A sturdy working definition of adulthood: Getting on with the business of doing things that one doesn’t particularly want to do. Of course most children would describe a similar plight, what with the tooth brushing, the vegetable eating, the going to bed on time. It’s almost as though there’s no wicked fun to be had anywhere.
Not so in Michael Sommers’s Strumply Peter, billed as a “toy opera” and offering a thoroughly subversive experience ostensibly for children but truly enjoyable for anyone in need of an extended meditation on naughtiness, and the general necessity of it.
In the intimate confines of Open Eye Figure Theatre, the show represents a working definition of a small-scale original gem, combining music, puppetry, and non-linear storytelling to deliver 19th-century cautionary tales for children in an absolutely weird stew that meanders amiably toward a welcome conclusion—that obedience and being good girls and boys isn’t really all they’re cracked up to be.
The creation plays out with Noah Sommers Haas as the eerily energetic titular creature, arriving like an Old World fever dream with an ostensible mission of making sure that children are behaving themselves, a journey that plays out with three other actors including Tara Loeper’s lachrymose Crybaby, whose eyes keep falling from their sockets, and a jaunty score by Eric Jensen that propels vignettes including one in which a little boy refusing his soup returns in increasingly skinny form until he’s literally thin as spaghetti.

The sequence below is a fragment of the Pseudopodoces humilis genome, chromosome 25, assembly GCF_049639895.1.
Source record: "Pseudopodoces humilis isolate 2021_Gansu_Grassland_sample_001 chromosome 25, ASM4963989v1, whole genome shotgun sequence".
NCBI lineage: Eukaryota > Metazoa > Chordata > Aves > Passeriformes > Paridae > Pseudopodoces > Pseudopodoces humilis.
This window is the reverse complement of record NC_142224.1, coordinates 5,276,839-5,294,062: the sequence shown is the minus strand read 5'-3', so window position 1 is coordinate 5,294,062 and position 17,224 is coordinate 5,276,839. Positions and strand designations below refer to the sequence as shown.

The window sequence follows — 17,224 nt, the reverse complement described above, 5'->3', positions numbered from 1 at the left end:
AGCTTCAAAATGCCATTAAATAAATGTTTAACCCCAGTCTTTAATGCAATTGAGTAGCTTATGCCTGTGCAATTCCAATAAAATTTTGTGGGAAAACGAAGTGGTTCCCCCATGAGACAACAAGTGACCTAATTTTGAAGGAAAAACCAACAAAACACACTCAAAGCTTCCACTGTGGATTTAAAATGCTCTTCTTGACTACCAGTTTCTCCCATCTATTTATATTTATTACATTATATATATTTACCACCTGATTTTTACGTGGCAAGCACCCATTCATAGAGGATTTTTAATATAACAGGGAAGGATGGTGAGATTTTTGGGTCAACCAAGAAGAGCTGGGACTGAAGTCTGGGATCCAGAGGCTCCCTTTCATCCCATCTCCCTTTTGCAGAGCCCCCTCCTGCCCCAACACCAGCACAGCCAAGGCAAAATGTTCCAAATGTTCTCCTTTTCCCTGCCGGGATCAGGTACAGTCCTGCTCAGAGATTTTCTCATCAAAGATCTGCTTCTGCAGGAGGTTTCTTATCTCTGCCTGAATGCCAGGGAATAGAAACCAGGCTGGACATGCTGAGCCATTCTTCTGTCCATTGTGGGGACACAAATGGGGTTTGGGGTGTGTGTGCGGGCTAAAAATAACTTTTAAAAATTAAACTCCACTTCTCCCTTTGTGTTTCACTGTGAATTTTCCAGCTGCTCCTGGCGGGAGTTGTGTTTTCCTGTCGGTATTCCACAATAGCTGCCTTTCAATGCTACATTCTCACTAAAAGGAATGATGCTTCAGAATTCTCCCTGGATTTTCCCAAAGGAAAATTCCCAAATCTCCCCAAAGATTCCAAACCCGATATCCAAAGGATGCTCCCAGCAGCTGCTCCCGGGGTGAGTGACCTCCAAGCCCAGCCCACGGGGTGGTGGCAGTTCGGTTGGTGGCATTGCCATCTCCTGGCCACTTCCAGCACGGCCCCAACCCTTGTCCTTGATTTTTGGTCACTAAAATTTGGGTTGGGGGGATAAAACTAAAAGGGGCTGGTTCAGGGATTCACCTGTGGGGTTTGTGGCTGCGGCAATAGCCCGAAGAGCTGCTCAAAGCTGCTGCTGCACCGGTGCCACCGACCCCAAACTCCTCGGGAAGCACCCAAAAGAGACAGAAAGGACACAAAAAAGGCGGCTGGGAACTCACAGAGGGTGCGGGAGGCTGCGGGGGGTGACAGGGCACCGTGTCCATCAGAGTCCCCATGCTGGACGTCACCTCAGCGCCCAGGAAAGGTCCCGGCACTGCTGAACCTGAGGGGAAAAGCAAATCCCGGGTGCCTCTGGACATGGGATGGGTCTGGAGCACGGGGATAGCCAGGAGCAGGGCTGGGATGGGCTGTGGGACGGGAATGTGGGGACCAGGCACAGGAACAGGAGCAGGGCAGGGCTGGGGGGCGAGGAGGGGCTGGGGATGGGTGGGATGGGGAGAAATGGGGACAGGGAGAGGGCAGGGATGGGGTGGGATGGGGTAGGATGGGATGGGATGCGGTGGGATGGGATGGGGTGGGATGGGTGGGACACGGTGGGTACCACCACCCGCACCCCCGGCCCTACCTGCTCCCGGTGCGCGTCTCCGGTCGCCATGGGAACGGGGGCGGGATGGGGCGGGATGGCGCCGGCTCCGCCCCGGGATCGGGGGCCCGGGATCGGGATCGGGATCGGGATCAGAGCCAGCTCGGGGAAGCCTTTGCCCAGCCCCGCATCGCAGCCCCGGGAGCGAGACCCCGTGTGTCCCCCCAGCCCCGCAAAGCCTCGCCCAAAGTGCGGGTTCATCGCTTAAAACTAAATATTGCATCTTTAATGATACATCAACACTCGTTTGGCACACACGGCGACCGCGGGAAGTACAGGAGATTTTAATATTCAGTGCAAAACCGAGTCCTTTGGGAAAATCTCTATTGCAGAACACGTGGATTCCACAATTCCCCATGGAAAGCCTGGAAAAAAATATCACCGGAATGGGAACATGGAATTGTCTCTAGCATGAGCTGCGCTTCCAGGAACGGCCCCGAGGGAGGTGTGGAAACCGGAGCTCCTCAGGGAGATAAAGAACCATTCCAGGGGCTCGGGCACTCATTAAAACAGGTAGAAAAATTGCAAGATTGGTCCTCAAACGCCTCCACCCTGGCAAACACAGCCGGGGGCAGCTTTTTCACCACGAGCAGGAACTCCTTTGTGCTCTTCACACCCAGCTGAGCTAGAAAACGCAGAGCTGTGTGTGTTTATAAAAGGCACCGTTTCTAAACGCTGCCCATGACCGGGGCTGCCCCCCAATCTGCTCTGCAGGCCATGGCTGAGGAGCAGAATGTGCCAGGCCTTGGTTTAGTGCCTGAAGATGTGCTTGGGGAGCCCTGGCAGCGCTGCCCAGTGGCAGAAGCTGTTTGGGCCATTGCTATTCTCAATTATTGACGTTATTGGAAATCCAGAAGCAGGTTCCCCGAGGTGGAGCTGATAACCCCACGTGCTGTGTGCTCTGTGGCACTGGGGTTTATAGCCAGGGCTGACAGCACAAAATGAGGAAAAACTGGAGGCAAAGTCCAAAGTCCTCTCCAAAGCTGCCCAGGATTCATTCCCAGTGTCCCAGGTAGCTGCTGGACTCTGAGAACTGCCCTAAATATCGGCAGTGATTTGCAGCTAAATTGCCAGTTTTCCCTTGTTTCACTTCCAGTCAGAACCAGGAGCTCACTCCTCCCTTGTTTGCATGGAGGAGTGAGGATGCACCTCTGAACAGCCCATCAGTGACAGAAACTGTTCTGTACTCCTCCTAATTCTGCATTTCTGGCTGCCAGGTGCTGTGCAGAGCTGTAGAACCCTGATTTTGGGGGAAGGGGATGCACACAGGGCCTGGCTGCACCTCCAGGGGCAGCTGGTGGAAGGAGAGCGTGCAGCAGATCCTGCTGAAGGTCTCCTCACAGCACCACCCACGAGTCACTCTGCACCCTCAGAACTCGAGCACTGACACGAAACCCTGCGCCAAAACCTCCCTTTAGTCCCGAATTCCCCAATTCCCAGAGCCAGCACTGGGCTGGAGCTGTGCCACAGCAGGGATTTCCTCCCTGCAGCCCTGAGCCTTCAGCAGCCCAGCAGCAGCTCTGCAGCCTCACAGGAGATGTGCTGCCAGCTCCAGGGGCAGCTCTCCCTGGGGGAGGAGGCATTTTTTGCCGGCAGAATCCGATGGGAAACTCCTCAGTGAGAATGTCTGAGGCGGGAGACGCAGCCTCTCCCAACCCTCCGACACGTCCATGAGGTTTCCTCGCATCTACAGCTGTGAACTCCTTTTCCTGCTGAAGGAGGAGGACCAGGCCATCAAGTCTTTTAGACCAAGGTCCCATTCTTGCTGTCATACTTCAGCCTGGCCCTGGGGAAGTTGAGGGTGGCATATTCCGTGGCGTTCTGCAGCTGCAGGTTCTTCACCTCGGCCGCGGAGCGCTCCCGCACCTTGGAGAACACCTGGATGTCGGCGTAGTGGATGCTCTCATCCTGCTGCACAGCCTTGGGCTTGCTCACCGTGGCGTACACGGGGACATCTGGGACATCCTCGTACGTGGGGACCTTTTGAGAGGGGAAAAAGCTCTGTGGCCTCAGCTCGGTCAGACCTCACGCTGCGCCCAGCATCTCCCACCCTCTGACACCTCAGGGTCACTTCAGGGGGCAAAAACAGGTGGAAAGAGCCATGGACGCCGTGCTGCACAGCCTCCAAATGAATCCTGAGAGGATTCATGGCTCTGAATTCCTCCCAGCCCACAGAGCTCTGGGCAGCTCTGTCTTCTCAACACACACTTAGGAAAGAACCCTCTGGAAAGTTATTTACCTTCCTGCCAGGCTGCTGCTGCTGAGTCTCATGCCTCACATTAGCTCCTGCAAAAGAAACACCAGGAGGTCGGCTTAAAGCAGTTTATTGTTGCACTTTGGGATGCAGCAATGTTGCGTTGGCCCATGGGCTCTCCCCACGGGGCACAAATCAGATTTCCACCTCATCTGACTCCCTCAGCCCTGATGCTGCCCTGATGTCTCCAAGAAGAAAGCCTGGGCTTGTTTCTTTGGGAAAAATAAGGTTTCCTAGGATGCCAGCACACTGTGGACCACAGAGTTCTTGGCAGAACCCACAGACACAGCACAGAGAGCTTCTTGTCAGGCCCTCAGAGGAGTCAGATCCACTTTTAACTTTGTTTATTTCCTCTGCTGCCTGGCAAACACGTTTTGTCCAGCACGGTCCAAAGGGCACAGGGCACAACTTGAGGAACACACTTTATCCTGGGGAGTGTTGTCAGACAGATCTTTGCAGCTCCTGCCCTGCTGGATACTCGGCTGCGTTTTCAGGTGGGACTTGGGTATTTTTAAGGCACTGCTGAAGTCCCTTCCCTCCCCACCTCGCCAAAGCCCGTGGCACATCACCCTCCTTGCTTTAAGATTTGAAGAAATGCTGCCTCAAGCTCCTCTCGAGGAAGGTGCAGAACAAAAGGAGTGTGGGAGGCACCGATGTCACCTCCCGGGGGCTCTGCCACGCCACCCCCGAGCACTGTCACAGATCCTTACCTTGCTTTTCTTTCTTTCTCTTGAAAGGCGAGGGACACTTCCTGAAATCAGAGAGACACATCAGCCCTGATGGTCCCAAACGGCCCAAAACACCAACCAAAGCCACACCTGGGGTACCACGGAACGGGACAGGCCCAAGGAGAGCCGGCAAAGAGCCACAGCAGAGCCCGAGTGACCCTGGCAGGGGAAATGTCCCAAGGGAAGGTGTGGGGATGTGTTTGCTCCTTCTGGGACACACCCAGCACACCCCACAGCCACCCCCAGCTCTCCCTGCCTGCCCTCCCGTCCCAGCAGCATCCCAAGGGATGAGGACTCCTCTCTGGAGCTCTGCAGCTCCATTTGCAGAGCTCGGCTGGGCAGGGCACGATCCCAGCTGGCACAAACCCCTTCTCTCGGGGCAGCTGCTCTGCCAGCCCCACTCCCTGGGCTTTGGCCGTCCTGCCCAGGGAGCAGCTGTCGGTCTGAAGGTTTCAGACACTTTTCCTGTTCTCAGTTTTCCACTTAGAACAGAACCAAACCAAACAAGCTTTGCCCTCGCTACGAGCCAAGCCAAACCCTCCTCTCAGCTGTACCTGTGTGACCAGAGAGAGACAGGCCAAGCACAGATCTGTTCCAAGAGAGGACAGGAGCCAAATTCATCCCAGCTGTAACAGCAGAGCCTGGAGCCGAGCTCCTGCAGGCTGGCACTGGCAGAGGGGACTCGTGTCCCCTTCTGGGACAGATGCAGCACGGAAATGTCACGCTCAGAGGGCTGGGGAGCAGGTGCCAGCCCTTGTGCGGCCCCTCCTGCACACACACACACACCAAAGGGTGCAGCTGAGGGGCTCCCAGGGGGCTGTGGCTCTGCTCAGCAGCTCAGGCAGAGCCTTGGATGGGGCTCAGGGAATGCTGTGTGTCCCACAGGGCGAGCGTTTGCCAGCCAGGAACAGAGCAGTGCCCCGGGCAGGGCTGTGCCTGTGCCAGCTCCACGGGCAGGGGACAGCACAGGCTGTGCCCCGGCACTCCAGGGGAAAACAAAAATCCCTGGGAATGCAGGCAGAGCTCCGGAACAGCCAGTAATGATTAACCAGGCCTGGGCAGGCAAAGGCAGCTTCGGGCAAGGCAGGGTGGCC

All of this is strange enough to grant children credit for being able to absorb the spiky and non-sanded edges of bygone tales, along with a sure hand that keeps things in the realm of the excitedly imaginative and not truly frightening. Sommers, one of our great originals, keeps exploring and finding ways to express his Picaresque sensibility and inclusive spirit with unequalled craft and invention.
The show has been extended an additional week, playing through March 15—a perfectly unexpected experience for children, for the aged, for generally all the ill-behaved among us.